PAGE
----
# Nested types

Enumerations are often created to support a specific class or structure’s functionality. Similarly, it can be convenient to define utility classes and structures purely for use within the context of a more complex type. To accomplish this, Swift enables you to define nested types, whereby you nest supporting enumerations, classes, and structures within the definition of the type they support.

To nest a type within another type, write its definition within the outer braces of the type it supports. Types can be nested to as many levels as are required.

## Nested Types in Action

The example below defines a structure called BlackjackCard, which models a playing card as used in the game of Blackjack. The BlackjackCard structure contains two nested enumeration types called Suit and Rank.

In Blackjack, the Ace cards have a value of either one or eleven. This feature is represented by a structure called Values, which is nested within the Rank enumeration:

struct BlackjackCard {

// nested Suit enumeration
enum Suit: Character {
case spades = "♠", hearts = "♡", diamonds = "♢", clubs = "♣"
}

// nested Rank enumeration
enum Rank: Int {
case two = 2, three, four, five, six, seven, eight, nine, ten
case jack, queen, king, ace
struct Values {
let first: Int, second: Int?
}
var values: Values {
switch self {
case .ace:
return Values(first: 1, second: 11)
case .jack, .queen, .king:
return Values(first: 10, second: nil)
default:
return Values(first: self.rawValue, second: nil)
}
}
}

// BlackjackCard properties and methods
let rank: Rank, suit: Suit
var description: String {
var output = "suit is \(suit.rawValue),"
output += " value is \(rank.values.first)"
if let second = rank.values.second {
output += " or \(second)"
}
return output
}
}


The Suit enumeration describes the four common playing card suits, together with a raw Character value to represent their symbol.

The Rank enumeration describes the thirteen possible playing card ranks, together with a raw Int value to represent their face value. (This raw Int value is not used for the Jack, Queen, King, and Ace cards.)

As mentioned above, the Rank enumeration defines a further nested structure of its own, called Values. This structure encapsulates the fact that most cards have one value, but the Ace card has two values. The Values structure defines two properties to represent this:

• first, of type Int
• second, of type Int?, or “optional Int

Rank also defines a computed property, values, which returns an instance of the Values structure. This computed property considers the rank of the card and initializes a new Values instance with appropriate values based on its rank. It uses special values for jack, queen, king, and ace. For the numeric cards, it uses the rank’s raw Int value.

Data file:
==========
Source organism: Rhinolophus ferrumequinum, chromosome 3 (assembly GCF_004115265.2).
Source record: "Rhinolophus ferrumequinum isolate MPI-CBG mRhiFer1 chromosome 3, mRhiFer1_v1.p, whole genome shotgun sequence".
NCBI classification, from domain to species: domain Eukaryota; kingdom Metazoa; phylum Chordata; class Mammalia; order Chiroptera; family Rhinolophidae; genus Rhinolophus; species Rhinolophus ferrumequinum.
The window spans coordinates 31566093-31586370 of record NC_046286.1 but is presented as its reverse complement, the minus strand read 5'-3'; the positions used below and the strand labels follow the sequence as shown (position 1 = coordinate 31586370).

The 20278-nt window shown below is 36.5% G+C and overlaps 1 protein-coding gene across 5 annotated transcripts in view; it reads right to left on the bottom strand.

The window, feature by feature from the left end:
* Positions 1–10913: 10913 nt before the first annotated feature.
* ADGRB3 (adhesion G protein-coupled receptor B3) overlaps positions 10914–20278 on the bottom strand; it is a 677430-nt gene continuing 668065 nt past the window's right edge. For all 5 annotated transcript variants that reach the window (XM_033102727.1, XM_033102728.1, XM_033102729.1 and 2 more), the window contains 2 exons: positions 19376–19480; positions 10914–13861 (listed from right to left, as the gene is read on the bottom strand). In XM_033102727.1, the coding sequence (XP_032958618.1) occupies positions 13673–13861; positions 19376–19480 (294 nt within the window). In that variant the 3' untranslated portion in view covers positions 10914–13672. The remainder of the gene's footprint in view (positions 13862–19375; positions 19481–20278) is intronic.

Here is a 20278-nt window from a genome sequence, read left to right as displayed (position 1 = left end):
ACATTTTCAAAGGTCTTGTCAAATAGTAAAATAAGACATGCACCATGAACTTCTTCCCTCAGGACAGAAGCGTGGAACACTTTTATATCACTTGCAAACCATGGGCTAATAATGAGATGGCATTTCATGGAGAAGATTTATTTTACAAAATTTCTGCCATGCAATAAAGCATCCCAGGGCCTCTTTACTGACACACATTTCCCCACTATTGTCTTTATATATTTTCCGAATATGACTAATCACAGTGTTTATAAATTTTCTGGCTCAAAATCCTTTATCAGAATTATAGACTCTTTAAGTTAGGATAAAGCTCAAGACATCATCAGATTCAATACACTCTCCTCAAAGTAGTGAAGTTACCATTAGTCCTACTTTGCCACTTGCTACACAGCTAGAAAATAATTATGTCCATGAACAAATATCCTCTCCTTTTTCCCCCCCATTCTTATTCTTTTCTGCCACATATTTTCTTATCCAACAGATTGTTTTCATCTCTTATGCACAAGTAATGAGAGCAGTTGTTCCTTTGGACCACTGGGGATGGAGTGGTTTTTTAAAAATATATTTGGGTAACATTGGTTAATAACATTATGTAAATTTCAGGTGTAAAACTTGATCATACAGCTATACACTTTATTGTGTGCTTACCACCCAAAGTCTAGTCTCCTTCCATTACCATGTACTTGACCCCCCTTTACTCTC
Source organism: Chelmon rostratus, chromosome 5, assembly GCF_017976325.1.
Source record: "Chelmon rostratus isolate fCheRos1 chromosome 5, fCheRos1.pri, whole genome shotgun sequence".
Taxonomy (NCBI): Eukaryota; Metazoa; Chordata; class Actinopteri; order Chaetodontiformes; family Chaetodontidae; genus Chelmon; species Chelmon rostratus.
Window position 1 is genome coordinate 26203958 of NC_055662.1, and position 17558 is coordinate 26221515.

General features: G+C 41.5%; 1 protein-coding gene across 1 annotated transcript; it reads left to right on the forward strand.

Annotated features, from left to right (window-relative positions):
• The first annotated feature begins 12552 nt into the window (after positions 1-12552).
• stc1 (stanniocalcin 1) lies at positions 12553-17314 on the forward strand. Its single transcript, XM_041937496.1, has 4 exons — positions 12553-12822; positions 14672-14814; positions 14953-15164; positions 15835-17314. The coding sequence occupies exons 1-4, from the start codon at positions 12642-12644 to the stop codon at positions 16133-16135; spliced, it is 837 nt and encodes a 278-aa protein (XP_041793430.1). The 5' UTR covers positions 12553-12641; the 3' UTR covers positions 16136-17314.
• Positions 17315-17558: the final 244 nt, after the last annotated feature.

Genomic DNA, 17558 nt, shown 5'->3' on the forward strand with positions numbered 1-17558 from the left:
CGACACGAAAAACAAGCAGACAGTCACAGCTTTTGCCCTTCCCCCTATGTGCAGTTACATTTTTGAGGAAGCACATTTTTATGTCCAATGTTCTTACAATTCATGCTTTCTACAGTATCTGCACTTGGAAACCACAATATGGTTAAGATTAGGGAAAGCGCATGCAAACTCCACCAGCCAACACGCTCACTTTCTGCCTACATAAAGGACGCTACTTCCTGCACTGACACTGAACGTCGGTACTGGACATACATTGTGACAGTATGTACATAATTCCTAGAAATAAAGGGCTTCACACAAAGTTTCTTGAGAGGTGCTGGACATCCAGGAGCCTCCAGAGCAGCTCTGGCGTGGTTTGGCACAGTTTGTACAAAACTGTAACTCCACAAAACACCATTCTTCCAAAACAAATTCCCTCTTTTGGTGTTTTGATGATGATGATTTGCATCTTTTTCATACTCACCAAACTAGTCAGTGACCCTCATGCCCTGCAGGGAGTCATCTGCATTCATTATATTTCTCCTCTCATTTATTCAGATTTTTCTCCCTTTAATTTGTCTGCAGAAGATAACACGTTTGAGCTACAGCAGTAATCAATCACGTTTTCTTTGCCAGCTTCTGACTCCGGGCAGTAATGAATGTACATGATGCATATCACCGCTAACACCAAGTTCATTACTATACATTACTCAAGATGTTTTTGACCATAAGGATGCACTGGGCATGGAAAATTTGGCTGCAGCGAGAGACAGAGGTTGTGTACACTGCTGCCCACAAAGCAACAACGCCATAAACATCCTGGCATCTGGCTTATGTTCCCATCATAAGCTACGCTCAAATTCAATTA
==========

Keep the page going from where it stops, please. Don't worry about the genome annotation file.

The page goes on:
The BlackjackCard structure itself has two properties — rank and suit. It also defines a computed property called description, which uses the values stored in rank and suit to build a description of the name and value of the card. The description property uses optional binding to check whether there is a second value to display, and if so, inserts additional description detail for that second value.

Because BlackjackCard is a structure with no custom initializers, it has an implicit memberwise initializer, as described in Memberwise Initializers for Structure Types. You can use this initializer to initialize a new constant called theAceOfSpades:

let theAceOfSpades = BlackjackCard(rank: .ace, suit: .spades)
// Prints "theAceOfSpades: suit is, value is 1 or 11"


Even though Rank and Suit are nested within BlackjackCard, their type can be inferred from context, and so the initialization of this instance is able to refer to the enumeration cases by their case names (.ace and .spades) alone. In the example above, the description property correctly reports that the Ace of Spades has a value of 1 or 11.

## Referring to Nested Types

To use a nested type outside of its definition context, prefix its name with the name of the type it is nested within:

let heartsSymbol = BlackjackCard.Suit.hearts.rawValue
// heartsSymbol


For the example above, this enables the names of Suit, Rank, and Values to be kept deliberately short, because their names are naturally qualified by the context in which they are defined.

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